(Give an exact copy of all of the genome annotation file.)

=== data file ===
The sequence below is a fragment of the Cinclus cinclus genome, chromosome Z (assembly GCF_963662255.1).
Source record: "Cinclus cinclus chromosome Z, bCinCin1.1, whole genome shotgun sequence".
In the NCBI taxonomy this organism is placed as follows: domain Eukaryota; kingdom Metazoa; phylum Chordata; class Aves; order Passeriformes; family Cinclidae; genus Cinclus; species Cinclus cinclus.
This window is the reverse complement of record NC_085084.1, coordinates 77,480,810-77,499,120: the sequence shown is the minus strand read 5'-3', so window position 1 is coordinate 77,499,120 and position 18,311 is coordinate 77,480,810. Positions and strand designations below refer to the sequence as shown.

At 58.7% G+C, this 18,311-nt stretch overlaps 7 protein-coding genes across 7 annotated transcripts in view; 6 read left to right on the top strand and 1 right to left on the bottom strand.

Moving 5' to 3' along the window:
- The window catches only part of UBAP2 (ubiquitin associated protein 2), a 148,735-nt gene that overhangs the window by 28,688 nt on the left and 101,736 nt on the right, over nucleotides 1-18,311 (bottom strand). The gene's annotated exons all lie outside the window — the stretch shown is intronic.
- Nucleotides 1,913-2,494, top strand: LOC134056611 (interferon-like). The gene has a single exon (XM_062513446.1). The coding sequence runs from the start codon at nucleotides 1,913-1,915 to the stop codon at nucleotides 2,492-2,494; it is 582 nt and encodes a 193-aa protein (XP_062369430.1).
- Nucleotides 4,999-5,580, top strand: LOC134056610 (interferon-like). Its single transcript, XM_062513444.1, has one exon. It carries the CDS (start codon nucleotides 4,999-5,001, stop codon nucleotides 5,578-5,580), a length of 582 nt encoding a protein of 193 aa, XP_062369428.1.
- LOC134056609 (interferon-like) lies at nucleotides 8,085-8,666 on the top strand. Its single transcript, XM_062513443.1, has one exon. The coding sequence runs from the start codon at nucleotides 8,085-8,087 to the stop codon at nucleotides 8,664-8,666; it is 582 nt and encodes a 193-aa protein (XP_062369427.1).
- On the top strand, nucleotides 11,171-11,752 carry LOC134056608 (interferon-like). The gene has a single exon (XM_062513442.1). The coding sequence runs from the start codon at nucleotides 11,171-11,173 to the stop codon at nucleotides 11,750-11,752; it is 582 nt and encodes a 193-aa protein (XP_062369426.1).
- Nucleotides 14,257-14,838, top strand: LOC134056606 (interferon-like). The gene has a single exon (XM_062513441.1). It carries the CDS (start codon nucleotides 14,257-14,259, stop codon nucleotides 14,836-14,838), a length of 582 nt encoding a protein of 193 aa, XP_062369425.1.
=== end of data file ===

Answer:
The sequence below is a fragment of the Cinclus cinclus genome, chromosome Z (assembly GCF_963662255.1).
Source record: "Cinclus cinclus chromosome Z, bCinCin1.1, whole genome shotgun sequence".
In the NCBI taxonomy this organism is placed as follows: domain Eukaryota; kingdom Metazoa; phylum Chordata; class Aves; order Passeriformes; family Cinclidae; genus Cinclus; species Cinclus cinclus.
This window is the reverse complement of record NC_085084.1, coordinates 77,480,810-77,499,120: the sequence shown is the minus strand read 5'-3', so window position 1 is coordinate 77,499,120 and position 18,311 is coordinate 77,480,810. Positions and strand designations below refer to the sequence as shown.

At 58.7% G+C, this 18,311-nt stretch overlaps 7 protein-coding genes across 7 annotated transcripts in view; 6 read left to right on the top strand and 1 right to left on the bottom strand.

Moving 5' to 3' along the window:
- The window catches only part of UBAP2 (ubiquitin associated protein 2), a 148,735-nt gene that overhangs the window by 28,688 nt on the left and 101,736 nt on the right, over nucleotides 1-18,311 (bottom strand). The gene's annotated exons all lie outside the window — the stretch shown is intronic.
- Nucleotides 1,913-2,494, top strand: LOC134056611 (interferon-like). The gene has a single exon (XM_062513446.1). The coding sequence runs from the start codon at nucleotides 1,913-1,915 to the stop codon at nucleotides 2,492-2,494; it is 582 nt and encodes a 193-aa protein (XP_062369430.1).
- Nucleotides 4,999-5,580, top strand: LOC134056610 (interferon-like). Its single transcript, XM_062513444.1, has one exon. It carries the CDS (start codon nucleotides 4,999-5,001, stop codon nucleotides 5,578-5,580), a length of 582 nt encoding a protein of 193 aa, XP_062369428.1.
- LOC134056609 (interferon-like) lies at nucleotides 8,085-8,666 on the top strand. Its single transcript, XM_062513443.1, has one exon. The coding sequence runs from the start codon at nucleotides 8,085-8,087 to the stop codon at nucleotides 8,664-8,666; it is 582 nt and encodes a 193-aa protein (XP_062369427.1).
- On the top strand, nucleotides 11,171-11,752 carry LOC134056608 (interferon-like). The gene has a single exon (XM_062513442.1). The coding sequence runs from the start codon at nucleotides 11,171-11,173 to the stop codon at nucleotides 11,750-11,752; it is 582 nt and encodes a 193-aa protein (XP_062369426.1).
- Nucleotides 14,257-14,838, top strand: LOC134056606 (interferon-like). The gene has a single exon (XM_062513441.1). It carries the CDS (start codon nucleotides 14,257-14,259, stop codon nucleotides 14,836-14,838), a length of 582 nt encoding a protein of 193 aa, XP_062369425.1.